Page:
WASHINGTON — The British military has become the first to deploy tiny drones the size of sparrows on the front lines. According to a report from Sky News, the mini-eyes in the sky, dubbed “Black Hornets,” are helicopters approximately nine centimetres long that send full-motion video and still images to soldiers so that they can check out risks and enemy locations.
The Brits’ new nanocopters were developed as part of a $31.5-million contract with a Norwegian supplier that will result in the production of 140 of the small wonders. That comes out to about $225,000 each.
Despite the small size of the members of the Black Hornet fleet, the project represents two of the biggest trends in defence right now — drones and nanotech. But the bigger question is whether, at the same time, it also hints at a size problem that is bedeviling Western — and particularly American — policymakers: whether our ideas are shrinking at roughly the same speed as our technologies.
On the one hand, the vaunted move toward smaller-footprint strategies is at the heart of what has become known as the “Obama doctrine,” which has some clear advantages over the alternatives we have seen recently. Using tools like drones, smaller special operations units, and even the smallest warriors of them all — the electrons that are our front-line “troops” in cyberwarfare — reduces the risks and costs associated with overseas interventions, such as those involved in combating terrorists. (Or, in the case of the Black Hornets, fighting in hostile terrain against entrenched insurgents.) As we have also seen, by reducing those risks and costs, we reduce impediments to taking action via these means. This can make for a nimbler, more assertive foreign policy.
As we have also seen in places like Pakistan and Yemen, however, by reducing the impediments to action, we seem to be increasing the likelihood that we will violate the sovereignty of other countries even if it means taking action in which civilian loss of life and property takes place.
On the plus side, having offensive capabilities that allow us to deal more effectively with isolated threats from non-state actors without causing major wars makes for a more flexible foreign policy. But it can also create the illusion that just because we are doing something, we are doing enough — or that because we can mitigate risk some of the time, low-risk interventions are always the way to go. Micropolicies relying on small-footprint tactics are often smarter approaches than spare-no-expense, high-stakes, low-return adventures like Iraq or Afghanistan. But they are also not going to be a solution to the really big problems that periodically arise in international affairs.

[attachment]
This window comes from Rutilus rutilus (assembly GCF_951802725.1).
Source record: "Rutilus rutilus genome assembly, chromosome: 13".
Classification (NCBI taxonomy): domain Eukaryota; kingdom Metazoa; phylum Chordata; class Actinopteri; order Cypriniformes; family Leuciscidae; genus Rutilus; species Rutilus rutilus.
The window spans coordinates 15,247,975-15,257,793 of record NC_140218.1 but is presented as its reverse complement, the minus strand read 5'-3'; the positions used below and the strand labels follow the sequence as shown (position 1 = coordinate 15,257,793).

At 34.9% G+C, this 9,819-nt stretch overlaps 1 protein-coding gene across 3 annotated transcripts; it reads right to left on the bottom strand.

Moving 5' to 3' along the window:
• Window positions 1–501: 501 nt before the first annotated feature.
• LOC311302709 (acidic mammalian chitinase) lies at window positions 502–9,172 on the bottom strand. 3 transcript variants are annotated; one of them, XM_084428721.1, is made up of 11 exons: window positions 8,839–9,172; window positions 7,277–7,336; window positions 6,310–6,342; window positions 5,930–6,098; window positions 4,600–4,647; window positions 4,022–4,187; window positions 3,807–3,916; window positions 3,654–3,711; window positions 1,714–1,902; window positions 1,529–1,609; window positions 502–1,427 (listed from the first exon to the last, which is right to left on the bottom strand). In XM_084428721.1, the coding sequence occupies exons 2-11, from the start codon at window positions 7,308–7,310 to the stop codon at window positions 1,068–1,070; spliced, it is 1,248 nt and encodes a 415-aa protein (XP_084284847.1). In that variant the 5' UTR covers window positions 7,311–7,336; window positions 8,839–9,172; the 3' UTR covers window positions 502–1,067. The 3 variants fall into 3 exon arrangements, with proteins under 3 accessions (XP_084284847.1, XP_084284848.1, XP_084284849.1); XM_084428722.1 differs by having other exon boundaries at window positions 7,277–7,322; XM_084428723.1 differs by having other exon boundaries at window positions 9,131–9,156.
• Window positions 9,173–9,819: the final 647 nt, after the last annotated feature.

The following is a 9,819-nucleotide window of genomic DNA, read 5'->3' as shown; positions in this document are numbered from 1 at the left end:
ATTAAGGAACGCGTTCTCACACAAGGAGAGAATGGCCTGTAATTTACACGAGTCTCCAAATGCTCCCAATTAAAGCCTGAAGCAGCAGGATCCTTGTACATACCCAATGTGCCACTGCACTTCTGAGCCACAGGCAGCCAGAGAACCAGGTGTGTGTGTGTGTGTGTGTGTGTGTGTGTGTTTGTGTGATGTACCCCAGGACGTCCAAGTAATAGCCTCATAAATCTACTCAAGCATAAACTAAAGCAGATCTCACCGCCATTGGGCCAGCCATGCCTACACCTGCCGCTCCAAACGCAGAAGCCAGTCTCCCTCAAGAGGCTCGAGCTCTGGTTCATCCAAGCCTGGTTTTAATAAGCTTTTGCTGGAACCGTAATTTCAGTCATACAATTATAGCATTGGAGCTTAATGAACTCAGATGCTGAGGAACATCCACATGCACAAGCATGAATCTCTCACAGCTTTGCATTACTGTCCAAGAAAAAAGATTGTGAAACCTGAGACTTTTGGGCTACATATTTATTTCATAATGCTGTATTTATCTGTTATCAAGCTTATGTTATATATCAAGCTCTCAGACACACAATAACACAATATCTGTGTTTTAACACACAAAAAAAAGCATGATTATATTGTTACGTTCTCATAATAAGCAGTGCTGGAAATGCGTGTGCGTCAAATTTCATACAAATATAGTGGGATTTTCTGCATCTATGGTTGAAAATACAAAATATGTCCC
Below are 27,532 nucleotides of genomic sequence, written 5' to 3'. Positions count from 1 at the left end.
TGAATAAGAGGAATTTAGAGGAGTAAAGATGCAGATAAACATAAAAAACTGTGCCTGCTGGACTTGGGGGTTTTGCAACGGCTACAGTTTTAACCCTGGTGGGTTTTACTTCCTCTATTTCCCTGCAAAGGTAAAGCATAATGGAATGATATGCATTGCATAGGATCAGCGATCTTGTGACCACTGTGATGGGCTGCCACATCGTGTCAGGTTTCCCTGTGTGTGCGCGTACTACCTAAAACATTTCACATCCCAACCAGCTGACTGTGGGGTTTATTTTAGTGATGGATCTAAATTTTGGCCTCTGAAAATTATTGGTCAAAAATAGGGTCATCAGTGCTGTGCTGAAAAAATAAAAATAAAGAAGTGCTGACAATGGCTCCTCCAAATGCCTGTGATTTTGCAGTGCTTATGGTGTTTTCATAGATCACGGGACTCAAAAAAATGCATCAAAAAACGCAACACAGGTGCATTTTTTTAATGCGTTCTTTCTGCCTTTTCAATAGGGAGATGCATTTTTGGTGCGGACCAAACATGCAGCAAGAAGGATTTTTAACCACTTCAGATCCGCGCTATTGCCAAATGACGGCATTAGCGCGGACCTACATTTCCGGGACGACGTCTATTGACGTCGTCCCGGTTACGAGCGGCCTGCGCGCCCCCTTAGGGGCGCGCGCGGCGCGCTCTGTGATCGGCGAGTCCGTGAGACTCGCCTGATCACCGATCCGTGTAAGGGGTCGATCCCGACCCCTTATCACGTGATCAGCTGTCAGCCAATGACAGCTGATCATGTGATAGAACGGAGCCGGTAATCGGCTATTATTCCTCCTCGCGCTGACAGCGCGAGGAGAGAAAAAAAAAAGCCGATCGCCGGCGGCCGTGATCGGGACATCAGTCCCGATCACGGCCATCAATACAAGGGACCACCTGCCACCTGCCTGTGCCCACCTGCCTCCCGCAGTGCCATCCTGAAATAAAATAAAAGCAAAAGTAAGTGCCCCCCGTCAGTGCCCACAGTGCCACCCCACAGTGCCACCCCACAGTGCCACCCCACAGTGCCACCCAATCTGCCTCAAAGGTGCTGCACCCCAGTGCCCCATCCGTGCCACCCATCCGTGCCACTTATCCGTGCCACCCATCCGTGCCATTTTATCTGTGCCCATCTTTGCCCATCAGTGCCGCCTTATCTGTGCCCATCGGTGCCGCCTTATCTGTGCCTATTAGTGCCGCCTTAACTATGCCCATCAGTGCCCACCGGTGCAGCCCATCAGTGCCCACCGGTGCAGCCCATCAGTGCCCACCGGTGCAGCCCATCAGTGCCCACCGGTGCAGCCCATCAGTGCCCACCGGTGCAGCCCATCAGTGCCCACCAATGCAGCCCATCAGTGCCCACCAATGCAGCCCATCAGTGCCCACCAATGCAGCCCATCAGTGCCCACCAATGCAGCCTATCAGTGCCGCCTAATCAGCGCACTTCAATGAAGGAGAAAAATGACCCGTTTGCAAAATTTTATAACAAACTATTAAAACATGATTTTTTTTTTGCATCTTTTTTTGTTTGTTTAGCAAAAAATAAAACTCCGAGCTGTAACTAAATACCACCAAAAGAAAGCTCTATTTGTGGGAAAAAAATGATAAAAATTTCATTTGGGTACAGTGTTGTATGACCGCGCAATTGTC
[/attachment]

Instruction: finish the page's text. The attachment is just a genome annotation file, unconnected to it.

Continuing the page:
Consider Syria, home to the world’s worst current humanitarian crisis, with more than two million displaced people not only living in horrible conditions but threatening the stability of neighbouring countries. Nearly two years and more than 60,000 deaths since the uprising began, the United States and its allies remain wary of intervention, for a lot of good reasons. It is unclear who to bet on among the opposition. It is unclear what approaches might be most effective. Some key players — like the Russians — have been uncooperative, backing Bashar Assad’s regime with money, weapons and diplomatic support. And the international community has not united around a single approach.
In the midst of this, apparently, according to a recent New York Times report, recently departed Secretary of State Hillary Clinton and former CIA Director David Petraeus came up with a plan to directly arm the Syrian rebels. The idea apparently had tacit support from Defence Secretary Leon Panetta and others, but a risk-averse White House scotched the plan. The United States remained on the sidelines even as evidence that the Assad regime was testing Obama’s “red lines” regarding chemical weapons movement and use came to light.
Without speaking to the merits of the Clinton-Petraeus plan, the fact that not only was it avoided but that in so doing the Obama White House maintained its consistent opposition to all but the most limited, lowest-risk sort of interventions in the region suggests a divide within even Democratic foreign-policy circles.
It seems clear that a Hillary Clinton administration would have intervened faster not only in Syria but also in Libya. We can speculate about where else it might have taken a tougher line, but the question this incident raises should be front and centre: Is less always more in U.S. foreign policy?
It’s good to avoid Iraqs and Afghanistans. But if the message to bad actors is that the United States is now on a “think small” kick in which it will be hard to provoke into anything more than isolated surgical strikes or the occasional cyberattack, are we actually reducing risks or increasing them? Will we be up to facing big threats, or will we convince ourselves that it is possible to engage the world solely on our terms, with very moderated risks, and not at the same time invite really bad actors to test our resolve? That’s a delusion we can no more afford than repeating the over-aggressive mistakes of the George W. Bush years.
Chuck Hagel’s merits as a potential successor to Panetta aside, what we really need is a Goldilocks in the job: someone who understands the problems with much-too-big and much-too-small and will work tirelessly to find the just-right balance in between.
» David Rothkopf is CEO and editor at large of Foreign Policy.